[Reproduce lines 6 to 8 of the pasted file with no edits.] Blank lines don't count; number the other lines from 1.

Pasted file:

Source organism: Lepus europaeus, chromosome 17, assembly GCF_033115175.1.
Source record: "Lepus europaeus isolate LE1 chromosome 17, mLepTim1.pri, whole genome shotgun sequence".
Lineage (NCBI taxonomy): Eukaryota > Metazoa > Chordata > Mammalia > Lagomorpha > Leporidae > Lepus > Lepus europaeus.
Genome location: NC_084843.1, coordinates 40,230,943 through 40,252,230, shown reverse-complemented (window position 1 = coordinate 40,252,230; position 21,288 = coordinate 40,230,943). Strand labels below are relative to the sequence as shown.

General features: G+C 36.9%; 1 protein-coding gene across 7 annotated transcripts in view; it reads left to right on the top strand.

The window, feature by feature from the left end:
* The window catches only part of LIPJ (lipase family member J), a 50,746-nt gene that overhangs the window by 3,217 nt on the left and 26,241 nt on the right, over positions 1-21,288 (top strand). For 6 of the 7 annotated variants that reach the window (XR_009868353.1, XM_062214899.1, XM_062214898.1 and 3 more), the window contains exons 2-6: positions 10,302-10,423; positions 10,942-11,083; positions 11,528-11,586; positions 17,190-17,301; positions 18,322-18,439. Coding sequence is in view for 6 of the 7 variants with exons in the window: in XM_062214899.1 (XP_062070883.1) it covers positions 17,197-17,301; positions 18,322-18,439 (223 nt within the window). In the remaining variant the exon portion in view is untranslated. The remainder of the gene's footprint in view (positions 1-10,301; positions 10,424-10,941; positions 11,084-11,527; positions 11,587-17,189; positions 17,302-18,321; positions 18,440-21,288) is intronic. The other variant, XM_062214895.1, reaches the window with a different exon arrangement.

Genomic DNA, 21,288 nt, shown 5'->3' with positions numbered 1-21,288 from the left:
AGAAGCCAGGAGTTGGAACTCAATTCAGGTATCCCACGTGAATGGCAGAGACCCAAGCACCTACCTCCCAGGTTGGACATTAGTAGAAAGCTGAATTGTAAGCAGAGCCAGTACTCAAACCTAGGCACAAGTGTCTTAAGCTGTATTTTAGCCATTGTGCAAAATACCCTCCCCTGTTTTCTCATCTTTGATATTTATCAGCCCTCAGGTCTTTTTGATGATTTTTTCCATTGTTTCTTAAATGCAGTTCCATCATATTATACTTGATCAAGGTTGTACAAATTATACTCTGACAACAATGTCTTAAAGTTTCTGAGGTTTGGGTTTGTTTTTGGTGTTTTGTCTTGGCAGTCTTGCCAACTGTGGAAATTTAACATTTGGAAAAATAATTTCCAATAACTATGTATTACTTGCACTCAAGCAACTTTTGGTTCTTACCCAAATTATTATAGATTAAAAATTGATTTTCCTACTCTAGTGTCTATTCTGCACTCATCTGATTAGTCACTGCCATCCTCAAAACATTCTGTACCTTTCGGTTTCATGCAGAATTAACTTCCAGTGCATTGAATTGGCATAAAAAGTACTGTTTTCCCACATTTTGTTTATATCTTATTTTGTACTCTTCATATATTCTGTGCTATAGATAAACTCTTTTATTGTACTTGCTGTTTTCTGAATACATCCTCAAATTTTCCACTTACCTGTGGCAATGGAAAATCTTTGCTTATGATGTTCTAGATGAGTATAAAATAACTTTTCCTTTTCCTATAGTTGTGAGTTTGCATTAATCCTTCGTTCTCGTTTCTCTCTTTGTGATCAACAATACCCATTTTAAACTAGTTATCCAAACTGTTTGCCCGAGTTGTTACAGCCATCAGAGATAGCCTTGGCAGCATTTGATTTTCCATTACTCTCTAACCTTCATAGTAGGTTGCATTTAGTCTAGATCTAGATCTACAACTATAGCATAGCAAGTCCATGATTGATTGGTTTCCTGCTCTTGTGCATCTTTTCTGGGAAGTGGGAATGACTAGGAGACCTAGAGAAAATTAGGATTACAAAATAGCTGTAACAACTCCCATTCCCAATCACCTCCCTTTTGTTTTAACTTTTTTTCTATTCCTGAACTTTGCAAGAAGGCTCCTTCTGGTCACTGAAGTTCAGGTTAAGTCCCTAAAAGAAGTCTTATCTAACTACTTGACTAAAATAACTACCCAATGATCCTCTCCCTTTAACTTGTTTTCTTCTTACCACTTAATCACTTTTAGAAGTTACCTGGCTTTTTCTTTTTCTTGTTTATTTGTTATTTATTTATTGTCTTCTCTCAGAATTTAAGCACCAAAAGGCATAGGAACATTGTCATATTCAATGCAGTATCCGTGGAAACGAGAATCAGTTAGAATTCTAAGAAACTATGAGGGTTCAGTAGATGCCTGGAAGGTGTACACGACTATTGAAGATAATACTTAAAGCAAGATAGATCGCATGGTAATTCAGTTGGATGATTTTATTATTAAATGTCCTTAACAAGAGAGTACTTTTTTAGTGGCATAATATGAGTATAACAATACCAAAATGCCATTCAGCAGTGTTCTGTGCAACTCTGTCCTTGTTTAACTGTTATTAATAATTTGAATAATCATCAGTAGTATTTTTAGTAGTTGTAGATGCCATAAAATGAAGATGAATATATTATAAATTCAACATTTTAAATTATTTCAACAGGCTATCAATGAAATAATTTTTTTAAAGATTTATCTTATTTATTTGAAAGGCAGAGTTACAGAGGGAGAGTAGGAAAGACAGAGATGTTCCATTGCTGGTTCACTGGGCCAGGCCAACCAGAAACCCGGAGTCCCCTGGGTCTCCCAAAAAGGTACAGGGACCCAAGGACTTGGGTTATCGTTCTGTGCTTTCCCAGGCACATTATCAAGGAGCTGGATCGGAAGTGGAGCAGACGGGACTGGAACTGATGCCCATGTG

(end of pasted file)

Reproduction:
The window, feature by feature from the left end:
* The window catches only part of LIPJ (lipase family member J), a 50,746-nt gene that overhangs the window by 3,217 nt on the left and 26,241 nt on the right, over positions 1-21,288 (top strand). For 6 of the 7 annotated variants that reach the window (XR_009868353.1, XM_062214899.1, XM_062214898.1 and 3 more), the window contains exons 2-6: positions 10,302-10,423; positions 10,942-11,083; positions 11,528-11,586; positions 17,190-17,301; positions 18,322-18,439. Coding sequence is in view for 6 of the 7 variants with exons in the window: in XM_062214899.1 (XP_062070883.1) it covers positions 17,197-17,301; positions 18,322-18,439 (223 nt within the window). In the remaining variant the exon portion in view is untranslated. The remainder of the gene's footprint in view (positions 1-10,301; positions 10,424-10,941; positions 11,084-11,527; positions 11,587-17,189; positions 17,302-18,321; positions 18,440-21,288) is intronic. The other variant, XM_062214895.1, reaches the window with a different exon arrangement.

Genomic DNA, 21,288 nt, shown 5'->3' with positions numbered 1-21,288 from the left: